Dutch Naming Systems in Early America
Among the NGSQ Archives are countless articles on sound genealogical research methodology. Some of those articles are so well-written and useful that they have become must-use resources for genealogists ever since. One such timeless contribution comes from NGS Hall-of-Famer Rosalie Fellows Bailey (elected in 2010). In 1953, she published the two-part article, “Dutch Systems in Family Naming: New York and New Jersey.”
While this work may be particularly helpful for researchers of New York and New Jersey, every researcher of the Dutch in early America and their descendants throughout the Mid-Atlantic and Midwest will find this resource a critical tool in solving their Dutch problems. Those with non-Dutch ancestors who lived in New Netherland, New York, and New Jersey may also make discoveries here by understanding how the Dutch recorded both first and last names, sometimes well into the 18th century.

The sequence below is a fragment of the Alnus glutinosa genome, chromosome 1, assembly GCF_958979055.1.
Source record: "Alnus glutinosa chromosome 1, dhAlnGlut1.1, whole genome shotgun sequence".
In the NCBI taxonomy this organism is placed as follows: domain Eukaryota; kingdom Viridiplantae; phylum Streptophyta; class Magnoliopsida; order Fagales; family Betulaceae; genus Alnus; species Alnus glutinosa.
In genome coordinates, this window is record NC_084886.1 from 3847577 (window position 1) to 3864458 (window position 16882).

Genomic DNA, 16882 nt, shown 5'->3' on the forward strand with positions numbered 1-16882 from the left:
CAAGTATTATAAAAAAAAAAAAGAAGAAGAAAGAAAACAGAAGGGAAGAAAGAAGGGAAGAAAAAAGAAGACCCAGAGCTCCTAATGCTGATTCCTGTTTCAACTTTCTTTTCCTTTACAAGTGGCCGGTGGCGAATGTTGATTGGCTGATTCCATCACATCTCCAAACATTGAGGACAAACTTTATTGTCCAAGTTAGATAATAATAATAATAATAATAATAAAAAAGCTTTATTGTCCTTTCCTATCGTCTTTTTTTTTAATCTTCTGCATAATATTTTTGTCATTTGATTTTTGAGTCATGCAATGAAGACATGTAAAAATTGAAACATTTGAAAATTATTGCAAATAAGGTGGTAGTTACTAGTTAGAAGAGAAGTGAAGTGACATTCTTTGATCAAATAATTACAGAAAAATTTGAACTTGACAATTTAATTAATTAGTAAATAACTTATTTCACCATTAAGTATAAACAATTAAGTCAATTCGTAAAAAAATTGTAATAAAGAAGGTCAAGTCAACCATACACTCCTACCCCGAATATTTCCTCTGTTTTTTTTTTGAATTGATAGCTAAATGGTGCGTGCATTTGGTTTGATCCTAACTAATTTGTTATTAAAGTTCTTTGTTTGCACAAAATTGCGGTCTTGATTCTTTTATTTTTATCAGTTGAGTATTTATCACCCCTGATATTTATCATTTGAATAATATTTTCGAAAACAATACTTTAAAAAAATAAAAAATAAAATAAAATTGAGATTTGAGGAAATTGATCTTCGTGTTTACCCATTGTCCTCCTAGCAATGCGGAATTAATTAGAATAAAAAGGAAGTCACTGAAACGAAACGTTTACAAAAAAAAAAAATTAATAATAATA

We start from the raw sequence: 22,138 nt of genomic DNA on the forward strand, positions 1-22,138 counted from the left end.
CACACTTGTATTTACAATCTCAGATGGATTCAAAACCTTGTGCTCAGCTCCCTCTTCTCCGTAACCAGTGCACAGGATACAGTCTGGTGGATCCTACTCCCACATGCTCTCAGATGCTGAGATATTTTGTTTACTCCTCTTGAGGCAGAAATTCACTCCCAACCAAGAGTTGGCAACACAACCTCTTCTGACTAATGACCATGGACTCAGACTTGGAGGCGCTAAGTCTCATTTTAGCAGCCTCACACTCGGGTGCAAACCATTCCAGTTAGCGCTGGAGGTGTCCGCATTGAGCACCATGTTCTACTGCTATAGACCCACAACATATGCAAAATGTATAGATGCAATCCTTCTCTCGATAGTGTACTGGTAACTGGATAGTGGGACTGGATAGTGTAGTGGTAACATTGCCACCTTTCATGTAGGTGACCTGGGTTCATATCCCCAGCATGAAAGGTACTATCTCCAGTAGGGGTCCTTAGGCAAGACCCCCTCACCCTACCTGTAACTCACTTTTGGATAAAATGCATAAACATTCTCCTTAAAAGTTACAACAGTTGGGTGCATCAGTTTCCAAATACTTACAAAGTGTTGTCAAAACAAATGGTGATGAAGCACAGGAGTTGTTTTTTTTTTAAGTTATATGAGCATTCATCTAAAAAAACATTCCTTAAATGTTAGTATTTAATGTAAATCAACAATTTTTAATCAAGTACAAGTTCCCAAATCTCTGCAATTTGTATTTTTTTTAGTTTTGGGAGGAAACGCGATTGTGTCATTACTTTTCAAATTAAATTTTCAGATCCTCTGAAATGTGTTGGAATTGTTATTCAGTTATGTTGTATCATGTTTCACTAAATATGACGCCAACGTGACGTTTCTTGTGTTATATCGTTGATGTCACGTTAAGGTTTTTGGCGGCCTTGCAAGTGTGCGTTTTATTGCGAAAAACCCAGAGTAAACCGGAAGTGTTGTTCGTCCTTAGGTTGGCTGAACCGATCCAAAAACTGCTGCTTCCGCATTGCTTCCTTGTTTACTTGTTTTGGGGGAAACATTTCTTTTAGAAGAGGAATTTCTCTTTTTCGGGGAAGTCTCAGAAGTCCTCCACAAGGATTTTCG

Revisiting this topic is particularly timely for NGS members as the 2018 NGS Conference will be held in May in Grand Rapids, Michigan, the destination region of one of the Dutch migrations to the Midwest. The conference features eight separate lectures on various aspects of Dutch and Dutch-American research. You can find them in the Conference Registration Brochure online by searching “dutch.”
Readers who take the time to read Bailey’s original twenty pages will find themselves rewarded with more than mere tidbits about strange and befuddling practices. Dutch naming systems are so important, in fact, that gaining a thorough understanding of them gives researchers the most effective tools they can possibly have to answer longstanding questions and identify new avenues of research. The summary below is merely an appetizer, whereas Bailey’s article provides real meat and a deeper value.Only NGS members have access to full articles of NGS Monthly. Please log in or click here to learn more about joining the National Genealogical Society.
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Thanks for re-publishing this article from 1953. It has sparked new interest in researching my Dutch “Loper” family that migrated from New Jersey down to South Carolina.
J Paul, I am descended from Capt Lt. Jacob Loper, a Swedish Ships Captain who was with the DWIC in Curaçao. Went to New Amsterdam and married Cornelia Melyn 1647. He died by 1653.
Think that you are descended from Peter Loper. Not sure if Jacob and Peter might be related.